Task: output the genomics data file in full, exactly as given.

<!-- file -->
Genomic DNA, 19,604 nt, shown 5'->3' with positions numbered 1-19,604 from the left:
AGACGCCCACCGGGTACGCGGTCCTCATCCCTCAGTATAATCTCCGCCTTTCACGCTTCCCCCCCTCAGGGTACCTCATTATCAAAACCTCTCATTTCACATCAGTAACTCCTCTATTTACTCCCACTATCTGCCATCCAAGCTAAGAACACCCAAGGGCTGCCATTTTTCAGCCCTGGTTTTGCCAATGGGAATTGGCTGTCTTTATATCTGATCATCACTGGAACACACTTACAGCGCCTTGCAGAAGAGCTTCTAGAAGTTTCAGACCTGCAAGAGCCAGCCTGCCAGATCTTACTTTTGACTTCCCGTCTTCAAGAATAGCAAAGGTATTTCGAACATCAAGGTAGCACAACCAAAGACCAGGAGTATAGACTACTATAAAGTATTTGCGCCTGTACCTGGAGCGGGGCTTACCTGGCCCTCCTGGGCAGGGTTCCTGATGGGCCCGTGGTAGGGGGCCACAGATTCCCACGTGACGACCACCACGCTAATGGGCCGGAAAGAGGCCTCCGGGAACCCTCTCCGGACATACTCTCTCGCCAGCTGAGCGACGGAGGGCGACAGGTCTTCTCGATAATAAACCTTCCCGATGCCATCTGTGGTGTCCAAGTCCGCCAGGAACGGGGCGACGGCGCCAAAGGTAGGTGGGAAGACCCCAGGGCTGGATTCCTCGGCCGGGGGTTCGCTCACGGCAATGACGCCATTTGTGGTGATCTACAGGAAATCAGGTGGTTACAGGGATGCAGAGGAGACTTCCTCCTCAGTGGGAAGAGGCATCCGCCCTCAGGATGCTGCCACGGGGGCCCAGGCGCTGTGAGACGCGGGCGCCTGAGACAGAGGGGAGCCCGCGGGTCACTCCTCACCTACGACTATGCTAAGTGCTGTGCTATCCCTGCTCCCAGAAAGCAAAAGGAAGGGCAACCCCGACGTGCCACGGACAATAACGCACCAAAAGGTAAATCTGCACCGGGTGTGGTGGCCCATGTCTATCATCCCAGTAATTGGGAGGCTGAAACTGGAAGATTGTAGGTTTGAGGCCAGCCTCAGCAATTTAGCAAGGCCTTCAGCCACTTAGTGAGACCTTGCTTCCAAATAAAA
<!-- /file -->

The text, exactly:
Genomic DNA, 19,604 nt, shown 5'->3' with positions numbered 1-19,604 from the left:
AGACGCCCACCGGGTACGCGGTCCTCATCCCTCAGTATAATCTCCGCCTTTCACGCTTCCCCCCCTCAGGGTACCTCATTATCAAAACCTCTCATTTCACATCAGTAACTCCTCTATTTACTCCCACTATCTGCCATCCAAGCTAAGAACACCCAAGGGCTGCCATTTTTCAGCCCTGGTTTTGCCAATGGGAATTGGCTGTCTTTATATCTGATCATCACTGGAACACACTTACAGCGCCTTGCAGAAGAGCTTCTAGAAGTTTCAGACCTGCAAGAGCCAGCCTGCCAGATCTTACTTTTGACTTCCCGTCTTCAAGAATAGCAAAGGTATTTCGAACATCAAGGTAGCACAACCAAAGACCAGGAGTATAGACTACTATAAAGTATTTGCGCCTGTACCTGGAGCGGGGCTTACCTGGCCCTCCTGGGCAGGGTTCCTGATGGGCCCGTGGTAGGGGGCCACAGATTCCCACGTGACGACCACCACGCTAATGGGCCGGAAAGAGGCCTCCGGGAACCCTCTCCGGACATACTCTCTCGCCAGCTGAGCGACGGAGGGCGACAGGTCTTCTCGATAATAAACCTTCCCGATGCCATCTGTGGTGTCCAAGTCCGCCAGGAACGGGGCGACGGCGCCAAAGGTAGGTGGGAAGACCCCAGGGCTGGATTCCTCGGCCGGGGGTTCGCTCACGGCAATGACGCCATTTGTGGTGATCTACAGGAAATCAGGTGGTTACAGGGATGCAGAGGAGACTTCCTCCTCAGTGGGAAGAGGCATCCGCCCTCAGGATGCTGCCACGGGGGCCCAGGCGCTGTGAGACGCGGGCGCCTGAGACAGAGGGGAGCCCGCGGGTCACTCCTCACCTACGACTATGCTAAGTGCTGTGCTATCCCTGCTCCCAGAAAGCAAAAGGAAGGGCAACCCCGACGTGCCACGGACAATAACGCACCAAAAGGTAAATCTGCACCGGGTGTGGTGGCCCATGTCTATCATCCCAGTAATTGGGAGGCTGAAACTGGAAGATTGTAGGTTTGAGGCCAGCCTCAGCAATTTAGCAAGGCCTTCAGCCACTTAGTGAGACCTTGCTTCCAAATAAAA